19. Flavell, R. B., O’Dell, M. and Hutchinson, J., 1981 Nucleotide sequence organisation in plant chromosomes and evidence for sequence translocation during evolution, Cold Spring Harbor Symp’m Quant. Biol. 45: 501–508.CrossRefGoogle Scholar
  20. Flavell, R. B., Rimpau, J. and Smith, D. B., 1977 Repeated sequence DNA relationships in four cereal genomes, Chromosorna (Berl.) 63: 205–222.CrossRefGoogle Scholar
  21. Flavell, R. B., Rimpau, J., Smith, D. B., O’Dell, M. and Bedbrook, J. R., 1979, The evolution of plant genome structure, in “Plant Genome Organisation and Expression”, C. J. Leaver, ed., Plenum Press, pp 35-47.Google Scholar
  22. Flavell, R. B. and Smith, D. B., 1974 Variation in nucleolus organiser rRNA gene multiplicity in wheat and rye, Chromosorna (Berl.) 47: 327–334.CrossRefGoogle Scholar
  23. Gerlach, W. L. and Peacock, W. J., 1980 Chromosomal locations of highly repeated DNA sequences in wheat, Heredity 44: 269–276.CrossRefGoogle Scholar
  24. Hinegardner, R., 1976, Evolution of genome size, in “Molecular Evolution”, F. J. Ayala, ed., Sinaver Associates Inc. Mass. pp 179-199.Google Scholar
  25. Hutchinson, J. and Lonsdale, D., 1982, The chromosomal distribution of cloned highly repetitive sequences from hexarploid wheat, Heredity 48, 371–376.CrossRefGoogle Scholar
  26. John, B. and Miklos, G. L. G., 1979 Functional aspects of heterochromatin and satellite DNA, Int. Rev. Cytol. 58: 1–114.PubMedCrossRefGoogle Scholar
  27. Jones, J. D. G. and Flavell, R. B., 1982a, The organizing of highly repeated DNA families and their relationship to C bands in chromosomes of Secale cereale, Chromosoma, in press.Google Scholar
  28. Jones, J. D. G. and Flavell, R. B., 1982b, The structure, amount and chromosomal localisation of defined repeated DNA sequences in species of the genus Secale, Chromosoma, in press.Google Scholar
  29. Klein, H. L. and Petes, T. D., 1981 Intrachromosomal gene conversion in yeast, Nature 289: 144–148.PubMedCrossRefGoogle Scholar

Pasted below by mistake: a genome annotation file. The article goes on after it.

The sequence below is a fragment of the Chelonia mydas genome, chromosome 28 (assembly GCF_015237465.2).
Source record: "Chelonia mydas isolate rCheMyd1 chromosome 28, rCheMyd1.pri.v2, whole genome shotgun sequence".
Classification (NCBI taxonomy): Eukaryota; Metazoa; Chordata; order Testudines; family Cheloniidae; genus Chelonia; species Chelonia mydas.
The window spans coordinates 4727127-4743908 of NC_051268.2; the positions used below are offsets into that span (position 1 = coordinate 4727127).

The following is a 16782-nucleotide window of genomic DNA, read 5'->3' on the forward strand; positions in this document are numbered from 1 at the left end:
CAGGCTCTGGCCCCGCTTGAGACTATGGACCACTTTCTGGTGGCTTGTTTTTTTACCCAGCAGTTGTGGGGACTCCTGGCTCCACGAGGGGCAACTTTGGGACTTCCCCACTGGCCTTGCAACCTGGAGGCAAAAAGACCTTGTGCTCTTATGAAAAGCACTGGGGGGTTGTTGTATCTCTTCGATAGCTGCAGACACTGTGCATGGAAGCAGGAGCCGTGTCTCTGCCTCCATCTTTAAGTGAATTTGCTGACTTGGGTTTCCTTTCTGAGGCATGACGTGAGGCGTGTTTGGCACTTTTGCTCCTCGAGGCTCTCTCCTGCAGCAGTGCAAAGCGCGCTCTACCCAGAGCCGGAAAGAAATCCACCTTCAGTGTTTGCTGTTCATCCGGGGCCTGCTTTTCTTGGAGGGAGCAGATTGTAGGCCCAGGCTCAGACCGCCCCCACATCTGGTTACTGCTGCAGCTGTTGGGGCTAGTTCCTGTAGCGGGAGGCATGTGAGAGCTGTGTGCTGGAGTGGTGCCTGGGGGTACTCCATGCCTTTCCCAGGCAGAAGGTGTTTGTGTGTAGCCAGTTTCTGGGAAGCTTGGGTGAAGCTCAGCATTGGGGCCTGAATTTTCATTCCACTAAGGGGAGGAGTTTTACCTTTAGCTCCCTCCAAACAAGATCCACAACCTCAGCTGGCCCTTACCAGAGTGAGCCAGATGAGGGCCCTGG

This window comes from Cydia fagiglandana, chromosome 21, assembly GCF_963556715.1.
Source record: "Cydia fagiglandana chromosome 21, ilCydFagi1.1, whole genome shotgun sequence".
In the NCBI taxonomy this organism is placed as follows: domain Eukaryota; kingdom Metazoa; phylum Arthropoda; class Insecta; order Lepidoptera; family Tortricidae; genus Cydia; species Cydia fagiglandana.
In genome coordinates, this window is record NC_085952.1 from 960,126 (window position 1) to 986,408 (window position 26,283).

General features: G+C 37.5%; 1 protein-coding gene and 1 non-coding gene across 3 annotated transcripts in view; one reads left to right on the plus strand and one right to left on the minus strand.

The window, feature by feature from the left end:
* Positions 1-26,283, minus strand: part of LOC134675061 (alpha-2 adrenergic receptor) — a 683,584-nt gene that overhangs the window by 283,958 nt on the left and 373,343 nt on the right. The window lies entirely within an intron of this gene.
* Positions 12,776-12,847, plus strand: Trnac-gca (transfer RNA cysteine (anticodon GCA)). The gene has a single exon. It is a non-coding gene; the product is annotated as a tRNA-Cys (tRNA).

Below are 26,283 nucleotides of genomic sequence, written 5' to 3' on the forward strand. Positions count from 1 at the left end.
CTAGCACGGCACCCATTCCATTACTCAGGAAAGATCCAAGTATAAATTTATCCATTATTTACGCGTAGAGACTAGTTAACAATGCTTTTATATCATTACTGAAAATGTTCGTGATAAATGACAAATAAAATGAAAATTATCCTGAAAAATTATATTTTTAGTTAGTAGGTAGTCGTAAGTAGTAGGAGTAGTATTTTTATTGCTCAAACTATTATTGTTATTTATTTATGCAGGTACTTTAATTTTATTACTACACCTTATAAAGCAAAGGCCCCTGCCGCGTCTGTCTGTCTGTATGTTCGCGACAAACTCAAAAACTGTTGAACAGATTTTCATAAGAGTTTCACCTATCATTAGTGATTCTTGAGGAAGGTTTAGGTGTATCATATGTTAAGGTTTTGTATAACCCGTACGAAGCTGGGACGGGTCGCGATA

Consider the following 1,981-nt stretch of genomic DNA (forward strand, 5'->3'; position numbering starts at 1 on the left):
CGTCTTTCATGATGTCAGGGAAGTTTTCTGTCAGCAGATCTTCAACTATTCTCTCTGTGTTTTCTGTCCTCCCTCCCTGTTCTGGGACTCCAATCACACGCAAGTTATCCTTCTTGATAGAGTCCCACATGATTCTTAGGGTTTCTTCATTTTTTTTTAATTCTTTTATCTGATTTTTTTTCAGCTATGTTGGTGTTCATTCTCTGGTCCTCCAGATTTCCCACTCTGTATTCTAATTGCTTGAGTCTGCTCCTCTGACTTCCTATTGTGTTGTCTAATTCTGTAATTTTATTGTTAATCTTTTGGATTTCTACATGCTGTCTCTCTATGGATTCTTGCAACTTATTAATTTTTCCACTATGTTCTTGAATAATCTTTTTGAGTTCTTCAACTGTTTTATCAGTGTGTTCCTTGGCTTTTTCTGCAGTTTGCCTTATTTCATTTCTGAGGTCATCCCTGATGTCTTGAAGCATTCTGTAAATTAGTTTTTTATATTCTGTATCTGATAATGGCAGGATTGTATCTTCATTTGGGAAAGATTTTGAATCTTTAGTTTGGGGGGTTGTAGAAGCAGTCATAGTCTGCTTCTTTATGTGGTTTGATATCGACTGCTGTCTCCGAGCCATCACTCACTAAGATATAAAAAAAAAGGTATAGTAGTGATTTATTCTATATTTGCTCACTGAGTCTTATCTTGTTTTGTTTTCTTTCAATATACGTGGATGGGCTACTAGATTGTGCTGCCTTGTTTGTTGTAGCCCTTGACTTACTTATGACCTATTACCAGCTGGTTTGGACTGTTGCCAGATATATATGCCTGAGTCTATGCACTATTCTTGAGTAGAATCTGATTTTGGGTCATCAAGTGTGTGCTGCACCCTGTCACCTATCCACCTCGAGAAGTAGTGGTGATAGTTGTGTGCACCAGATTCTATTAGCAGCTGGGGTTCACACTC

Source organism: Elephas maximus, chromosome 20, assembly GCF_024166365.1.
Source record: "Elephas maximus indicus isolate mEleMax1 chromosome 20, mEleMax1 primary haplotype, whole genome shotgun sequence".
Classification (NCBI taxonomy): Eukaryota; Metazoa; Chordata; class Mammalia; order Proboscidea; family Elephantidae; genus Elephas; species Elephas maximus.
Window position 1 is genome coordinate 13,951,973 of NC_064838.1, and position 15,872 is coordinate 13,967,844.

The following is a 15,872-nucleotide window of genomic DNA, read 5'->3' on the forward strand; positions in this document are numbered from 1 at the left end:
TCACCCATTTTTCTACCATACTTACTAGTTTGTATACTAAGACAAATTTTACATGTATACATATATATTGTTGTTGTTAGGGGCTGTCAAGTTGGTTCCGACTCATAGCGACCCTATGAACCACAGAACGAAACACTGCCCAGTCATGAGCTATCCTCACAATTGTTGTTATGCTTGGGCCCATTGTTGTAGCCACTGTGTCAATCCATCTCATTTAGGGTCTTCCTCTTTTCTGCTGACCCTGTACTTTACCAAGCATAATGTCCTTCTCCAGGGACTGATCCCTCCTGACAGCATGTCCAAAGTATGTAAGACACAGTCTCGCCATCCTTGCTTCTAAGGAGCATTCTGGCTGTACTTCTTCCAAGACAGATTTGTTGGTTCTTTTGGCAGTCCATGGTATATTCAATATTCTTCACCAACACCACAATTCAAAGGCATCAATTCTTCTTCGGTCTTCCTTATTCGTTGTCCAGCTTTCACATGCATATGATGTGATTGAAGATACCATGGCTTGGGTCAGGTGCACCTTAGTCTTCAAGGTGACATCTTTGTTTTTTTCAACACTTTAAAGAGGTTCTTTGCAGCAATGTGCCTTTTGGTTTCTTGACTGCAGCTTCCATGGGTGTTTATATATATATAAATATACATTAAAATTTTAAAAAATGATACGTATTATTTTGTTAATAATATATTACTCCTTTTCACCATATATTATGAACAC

30. Martin, P. G., 1966 Variation in the amounts of nucleic acids in the cells of different species, Exp’l Cell. Res. 44: 84–90.CrossRefGoogle Scholar
  31. Mikus, M. D. and Petes, T. D., 1982 Recombination between genes located on non-homologous chromosomes in Saccharymyces cerevisiae, Genetics 101: 369–404.PubMedGoogle Scholar
  32. Nagylaki, T. and Petes, T. D., 1982 Intrachromosomal gene conversion and the maintenance of sequence homogeneity among repeated genes, Genetics 100: 315–337.PubMedGoogle Scholar
  33. Petes, T. D., 1980 Unequal meiotic recombination within tandem arrays of yeast ribosomal DNA genes, Cell 19: 765–774.PubMedCrossRefGoogle Scholar
  34. Rimpau, J., Smith, D. B. and Flavell, R. B., 1978 Sequence organisation analysis of the wheat and rye genomes by interspecies DNA/DNA hybridisation, J. Molec. Biol. 123: 327–359.PubMedCrossRefGoogle Scholar
  35. Scherer, S. and Davis, R. W., 1980 Recombination of dispersed repeated DNA sequences in yeast, Science 209: 1380–1384.PubMedCrossRefGoogle Scholar
  36. Schweizer, D. and Ehrendorfer, F., 1982, Evolution of C band patterns in Asteraceae-Anthemideae, Biol. Zbl., in press.Google Scholar
  37. Smith, G. P., 1976 Evolution of repeated DNA sequences by unequal crossover, Science 191: 528–535.PubMedCrossRefGoogle Scholar
  38. Stern, H. and Hotta, Y., 1978 Regulatory mechanism in meiotic crossing over, Ann. Rev. Plant. Physiol. 29: 415–436.CrossRefGoogle Scholar
  39. Szostak, J. W. and Wu, R., 1980 Unequal crossing over in the ribosomal DNA of Saccharomyces cerevisiae, Nature 284: 426–430.PubMedCrossRefGoogle Scholar
  40. Thomas, J. B. and Kaltsikes, P. J., 1976 A bouquet-like attachment plate for telomeres in leptotene of rye revealed by heterochromatin staining, Heredity 36: 155–162.CrossRefGoogle Scholar
  41. Thompson, W. F. and Murray, M. G., 1980, Sequence organisation in pea and mung bean DNA and a model for genome evolution, in “Fourth John Innes Symposium”, D. R. Davies and D. A. Hopwood, eds., John Innes Institute, Norwich, U.K., pp 31–45.Google Scholar
  42. Zimmer, E. A., Martin, S. L., Beverley, S. M., Kan, Y. W. and Wilson, A. C., 1980, Rapid duplication and loss of genes coding for the α chains of hemoglobin, Proc. Nat. Acad. Sei. USA, 77:2158–2162.CrossRefGoogle Scholar

Copyright information

© Plenum Press, New York 1983

Authors and Affiliations

  • R. B. Flavell
    • 1
  1. 1.Plant Breeding InstituteTrumpington CambridgeEngland

Personalised recommendations